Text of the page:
Armenia may not have a sea, but the Yerevan city government was once proud to say that, like “many developed cities in the world,” it did have a dolphinarium. Not any more. To the cheers (and jeers) of environmentalists, the Ukrainian company that ran the controversial facility has decided to set sail for fresh waters.
The 900-visitor dolphinarium, one of three in the South Caucasus (Baku and Batumi also have dolphin tanks), was built in 2010 in a downtown Yerevan park at about the same speed with which it is now being dismantled. The facility’s senior management cite the end of their “period of operations” as the reason for the decision to pull out.
“The animals have been moved to Ukraine; the performances are over since the period of operation has expired,” Nemo Dolphinarium Director Lili Sahakian told EurasiaNet.org. “This is the only reason.”
But environmental activists claim the real reason is entirely different.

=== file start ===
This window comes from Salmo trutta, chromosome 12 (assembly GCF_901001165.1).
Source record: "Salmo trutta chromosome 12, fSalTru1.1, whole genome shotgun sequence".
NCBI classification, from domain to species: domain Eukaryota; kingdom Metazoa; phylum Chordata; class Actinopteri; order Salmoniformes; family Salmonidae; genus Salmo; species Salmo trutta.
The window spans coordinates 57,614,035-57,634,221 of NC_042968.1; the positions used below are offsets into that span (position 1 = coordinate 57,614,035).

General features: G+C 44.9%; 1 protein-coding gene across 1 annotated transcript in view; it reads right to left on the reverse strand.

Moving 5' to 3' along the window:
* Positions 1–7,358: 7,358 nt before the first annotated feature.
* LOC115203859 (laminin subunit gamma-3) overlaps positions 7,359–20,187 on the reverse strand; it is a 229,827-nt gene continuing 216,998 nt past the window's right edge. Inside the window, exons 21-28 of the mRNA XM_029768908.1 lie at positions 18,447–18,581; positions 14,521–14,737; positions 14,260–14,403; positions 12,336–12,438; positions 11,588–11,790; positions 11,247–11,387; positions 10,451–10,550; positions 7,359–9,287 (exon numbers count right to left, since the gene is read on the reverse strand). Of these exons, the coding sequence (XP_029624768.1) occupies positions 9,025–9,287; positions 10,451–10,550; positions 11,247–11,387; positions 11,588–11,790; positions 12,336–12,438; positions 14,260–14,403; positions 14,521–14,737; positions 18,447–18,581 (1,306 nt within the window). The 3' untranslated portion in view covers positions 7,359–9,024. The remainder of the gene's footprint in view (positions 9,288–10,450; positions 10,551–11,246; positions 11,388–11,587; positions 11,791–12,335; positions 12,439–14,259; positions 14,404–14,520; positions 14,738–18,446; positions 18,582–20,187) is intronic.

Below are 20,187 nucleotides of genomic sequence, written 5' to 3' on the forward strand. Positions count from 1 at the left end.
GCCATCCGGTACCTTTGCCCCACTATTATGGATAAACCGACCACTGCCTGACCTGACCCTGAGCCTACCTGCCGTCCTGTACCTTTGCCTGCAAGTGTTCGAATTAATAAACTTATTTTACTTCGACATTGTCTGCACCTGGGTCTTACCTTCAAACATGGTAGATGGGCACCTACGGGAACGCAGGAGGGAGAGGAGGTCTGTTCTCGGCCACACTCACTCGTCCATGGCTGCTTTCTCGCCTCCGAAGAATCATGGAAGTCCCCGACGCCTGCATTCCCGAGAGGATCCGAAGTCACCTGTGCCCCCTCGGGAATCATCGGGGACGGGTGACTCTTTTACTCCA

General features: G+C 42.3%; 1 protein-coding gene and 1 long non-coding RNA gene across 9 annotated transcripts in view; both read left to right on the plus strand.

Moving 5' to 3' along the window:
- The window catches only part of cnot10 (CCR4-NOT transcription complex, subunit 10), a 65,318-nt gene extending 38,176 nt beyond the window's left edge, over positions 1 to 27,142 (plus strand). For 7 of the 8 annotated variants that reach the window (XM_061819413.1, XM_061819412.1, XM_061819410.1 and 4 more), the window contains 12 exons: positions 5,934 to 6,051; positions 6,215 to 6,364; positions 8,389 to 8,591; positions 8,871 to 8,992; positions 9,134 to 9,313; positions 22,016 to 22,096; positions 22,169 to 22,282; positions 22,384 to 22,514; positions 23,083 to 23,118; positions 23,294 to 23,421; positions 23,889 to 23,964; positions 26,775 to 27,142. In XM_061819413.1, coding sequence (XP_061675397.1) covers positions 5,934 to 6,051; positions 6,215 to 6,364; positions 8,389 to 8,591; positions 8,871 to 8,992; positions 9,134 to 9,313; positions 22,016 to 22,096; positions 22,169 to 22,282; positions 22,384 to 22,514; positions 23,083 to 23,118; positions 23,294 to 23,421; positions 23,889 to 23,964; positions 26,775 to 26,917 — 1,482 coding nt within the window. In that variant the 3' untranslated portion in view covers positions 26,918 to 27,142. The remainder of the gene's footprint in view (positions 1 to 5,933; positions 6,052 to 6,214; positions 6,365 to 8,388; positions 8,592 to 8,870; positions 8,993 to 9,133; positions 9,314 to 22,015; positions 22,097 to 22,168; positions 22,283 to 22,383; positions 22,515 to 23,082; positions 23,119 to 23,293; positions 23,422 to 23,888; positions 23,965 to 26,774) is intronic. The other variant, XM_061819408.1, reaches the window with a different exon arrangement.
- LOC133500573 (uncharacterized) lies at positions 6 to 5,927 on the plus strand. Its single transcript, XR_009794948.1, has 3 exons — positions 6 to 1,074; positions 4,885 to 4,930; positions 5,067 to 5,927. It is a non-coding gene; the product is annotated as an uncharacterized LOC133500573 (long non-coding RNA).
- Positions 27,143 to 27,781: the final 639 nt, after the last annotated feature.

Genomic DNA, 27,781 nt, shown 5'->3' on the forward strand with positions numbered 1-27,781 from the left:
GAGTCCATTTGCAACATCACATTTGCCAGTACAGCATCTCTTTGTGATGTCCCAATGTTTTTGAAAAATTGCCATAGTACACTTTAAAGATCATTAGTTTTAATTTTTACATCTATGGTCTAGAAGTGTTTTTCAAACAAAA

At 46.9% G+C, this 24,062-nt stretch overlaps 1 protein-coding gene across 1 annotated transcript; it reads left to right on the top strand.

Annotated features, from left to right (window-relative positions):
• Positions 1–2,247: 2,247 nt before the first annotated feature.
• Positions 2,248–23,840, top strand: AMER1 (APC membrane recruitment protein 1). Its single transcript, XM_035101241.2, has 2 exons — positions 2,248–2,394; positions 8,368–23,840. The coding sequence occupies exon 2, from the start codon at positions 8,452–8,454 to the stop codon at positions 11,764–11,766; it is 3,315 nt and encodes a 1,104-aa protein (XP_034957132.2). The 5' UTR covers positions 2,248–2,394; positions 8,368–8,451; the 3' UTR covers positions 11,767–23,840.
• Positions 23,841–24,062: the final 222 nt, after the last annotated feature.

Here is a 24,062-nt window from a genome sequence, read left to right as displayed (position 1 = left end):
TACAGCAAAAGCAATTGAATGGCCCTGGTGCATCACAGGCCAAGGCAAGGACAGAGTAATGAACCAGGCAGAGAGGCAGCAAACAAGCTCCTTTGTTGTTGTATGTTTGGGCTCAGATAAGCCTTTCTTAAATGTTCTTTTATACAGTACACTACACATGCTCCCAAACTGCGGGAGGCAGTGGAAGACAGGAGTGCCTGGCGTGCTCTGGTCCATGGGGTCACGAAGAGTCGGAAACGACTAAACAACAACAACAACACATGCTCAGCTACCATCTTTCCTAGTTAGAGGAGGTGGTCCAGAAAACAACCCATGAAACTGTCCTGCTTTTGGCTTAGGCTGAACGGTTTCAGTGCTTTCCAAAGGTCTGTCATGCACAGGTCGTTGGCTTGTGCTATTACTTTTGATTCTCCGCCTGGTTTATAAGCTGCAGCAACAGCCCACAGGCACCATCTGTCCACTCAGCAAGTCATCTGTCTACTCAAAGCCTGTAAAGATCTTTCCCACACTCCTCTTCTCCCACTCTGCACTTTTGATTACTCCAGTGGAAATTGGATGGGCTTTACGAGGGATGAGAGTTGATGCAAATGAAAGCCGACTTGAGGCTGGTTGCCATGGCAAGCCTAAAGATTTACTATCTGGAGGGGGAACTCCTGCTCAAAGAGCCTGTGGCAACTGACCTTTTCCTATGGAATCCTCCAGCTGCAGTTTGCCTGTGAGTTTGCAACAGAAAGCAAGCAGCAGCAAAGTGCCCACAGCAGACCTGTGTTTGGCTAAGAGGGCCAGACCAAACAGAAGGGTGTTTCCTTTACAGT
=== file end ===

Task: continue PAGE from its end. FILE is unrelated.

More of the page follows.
“How could the dolphins survive in Armenia, which has no sea? Could they bear the extremely chlorinated water of the pool, the endless performances, or the frozen fish they were fed?” asked Silva Adamian, chairperson of the Bird Lovers’ Center, a non-governmental organization which heads an alliance of 50 NGOs which opposed the dolphinarium’s opening.
“Back in 2010, we talked to international specialists and they said the animals won’t last even two years. So, we now have what we have.”
The Nemo dolphinarium featured four 2.5-meter-long dolphins, a sea lion and seals, which performed their tricks in a relatively tiny pool – just five meters deep and 16 meters in radius. Environmentalists argued that the size and standards of the pool did not meet the mammals’ needs, and warned that the highly chlorinated water could cause the dolphins severe health problems.